pster wrote:a) Am I right that πολλούς modifies slaves? But it is so far away! Hehe. Is that right? Or is it perhaps some sort of accusative of time? πολλούς=many times??
b) How are we to translate ὅ τι? And is it ὅ τι or ὅτι? Neither one seems to work. ὅ τι=whatever doesn't seem right. oitines seems like it would be more correct if one were to go that route. And ὅτι=that doesn't seem right either.
I think πολλούς indeed modifies οἰκέτας as direct object of ἴδοι but ἄν got the 2nd place in the clause
as it usually does (ignore καί for the sake of this argument
). I suspect, however, that there is some
hierarchy Demosthenes uses here, wherein οἰκέται are a level above δοῦλοι (LSJ notes this) and below
ξένοι with πολῖται as the highest level. So οἰκέται are perhaps butlers, freely roaming around the house
-- something δοῦλοι were probably not allowed to do -- or even the family members other than the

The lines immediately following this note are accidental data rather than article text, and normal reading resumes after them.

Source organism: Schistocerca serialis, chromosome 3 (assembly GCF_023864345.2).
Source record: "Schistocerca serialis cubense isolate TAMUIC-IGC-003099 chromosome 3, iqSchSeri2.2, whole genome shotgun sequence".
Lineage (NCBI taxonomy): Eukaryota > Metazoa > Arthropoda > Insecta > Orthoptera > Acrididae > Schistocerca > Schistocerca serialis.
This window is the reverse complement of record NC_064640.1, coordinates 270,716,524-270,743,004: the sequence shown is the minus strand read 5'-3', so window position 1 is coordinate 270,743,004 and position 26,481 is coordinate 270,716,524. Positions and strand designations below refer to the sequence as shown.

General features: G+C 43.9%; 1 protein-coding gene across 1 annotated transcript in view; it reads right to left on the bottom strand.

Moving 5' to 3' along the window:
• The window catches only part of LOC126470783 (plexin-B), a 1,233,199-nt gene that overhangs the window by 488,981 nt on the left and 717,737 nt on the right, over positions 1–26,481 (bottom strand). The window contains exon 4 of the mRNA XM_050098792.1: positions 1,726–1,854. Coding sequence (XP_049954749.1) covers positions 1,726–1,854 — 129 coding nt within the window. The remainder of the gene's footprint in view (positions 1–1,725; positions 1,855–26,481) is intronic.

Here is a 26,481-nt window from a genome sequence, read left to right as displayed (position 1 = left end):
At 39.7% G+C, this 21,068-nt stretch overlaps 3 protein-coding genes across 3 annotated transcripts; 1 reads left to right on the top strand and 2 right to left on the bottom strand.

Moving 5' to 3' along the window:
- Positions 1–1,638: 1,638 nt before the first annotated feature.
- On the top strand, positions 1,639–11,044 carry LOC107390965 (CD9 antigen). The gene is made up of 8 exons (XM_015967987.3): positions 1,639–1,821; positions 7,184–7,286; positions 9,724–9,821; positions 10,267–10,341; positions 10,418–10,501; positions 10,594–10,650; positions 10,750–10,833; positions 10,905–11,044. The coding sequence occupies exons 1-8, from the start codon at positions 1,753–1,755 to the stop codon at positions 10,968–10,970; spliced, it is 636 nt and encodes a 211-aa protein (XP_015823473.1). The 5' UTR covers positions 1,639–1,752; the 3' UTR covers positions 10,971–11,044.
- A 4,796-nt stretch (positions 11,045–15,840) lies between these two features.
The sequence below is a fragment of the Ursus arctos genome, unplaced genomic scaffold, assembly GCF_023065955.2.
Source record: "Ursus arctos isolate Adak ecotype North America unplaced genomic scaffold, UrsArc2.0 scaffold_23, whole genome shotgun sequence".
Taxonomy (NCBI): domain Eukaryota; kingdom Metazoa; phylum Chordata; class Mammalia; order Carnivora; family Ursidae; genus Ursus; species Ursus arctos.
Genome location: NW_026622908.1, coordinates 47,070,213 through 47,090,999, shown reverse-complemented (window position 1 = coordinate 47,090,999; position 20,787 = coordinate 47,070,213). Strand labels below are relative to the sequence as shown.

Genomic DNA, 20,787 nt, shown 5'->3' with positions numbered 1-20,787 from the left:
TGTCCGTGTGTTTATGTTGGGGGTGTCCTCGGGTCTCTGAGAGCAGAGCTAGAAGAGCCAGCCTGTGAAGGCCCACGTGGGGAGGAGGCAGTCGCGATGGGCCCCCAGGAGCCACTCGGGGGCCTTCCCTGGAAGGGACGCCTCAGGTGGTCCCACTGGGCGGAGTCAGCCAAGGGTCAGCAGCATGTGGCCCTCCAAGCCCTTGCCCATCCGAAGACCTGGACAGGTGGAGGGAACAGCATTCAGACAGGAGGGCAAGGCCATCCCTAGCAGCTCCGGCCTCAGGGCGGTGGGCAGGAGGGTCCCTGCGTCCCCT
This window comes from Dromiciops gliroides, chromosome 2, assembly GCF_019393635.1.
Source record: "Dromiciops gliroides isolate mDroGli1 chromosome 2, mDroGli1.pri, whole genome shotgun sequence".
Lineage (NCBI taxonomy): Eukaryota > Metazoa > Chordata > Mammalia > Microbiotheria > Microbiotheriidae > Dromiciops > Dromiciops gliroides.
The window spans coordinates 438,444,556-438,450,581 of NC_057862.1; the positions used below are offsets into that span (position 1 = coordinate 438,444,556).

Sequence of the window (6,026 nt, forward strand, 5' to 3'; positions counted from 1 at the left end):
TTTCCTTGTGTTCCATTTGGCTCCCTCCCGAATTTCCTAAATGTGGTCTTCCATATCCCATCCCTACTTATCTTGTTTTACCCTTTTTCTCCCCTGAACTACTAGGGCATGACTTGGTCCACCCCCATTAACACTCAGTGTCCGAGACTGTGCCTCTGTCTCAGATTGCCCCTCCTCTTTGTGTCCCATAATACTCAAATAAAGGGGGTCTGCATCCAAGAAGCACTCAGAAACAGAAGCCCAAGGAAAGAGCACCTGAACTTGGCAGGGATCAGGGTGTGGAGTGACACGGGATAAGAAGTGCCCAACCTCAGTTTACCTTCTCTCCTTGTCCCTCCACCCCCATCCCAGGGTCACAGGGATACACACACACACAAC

father (yeah, I know, chauvinistic
), who, according to these people Demos. is talking to, are saying
whatever they want, hence a participle in masc. acc. pl. modifying them and an indefinite relative
clause functioning as its direct object. I was wondering initially if it's possible to read this participle
as you read it, standing instead of the generally used complementary infinitive but I cannot find such
a use in LSJ, and in any case, such translation, i think, does not fit the context.EDIT:
Sorry, Imber Ranae beat me to it.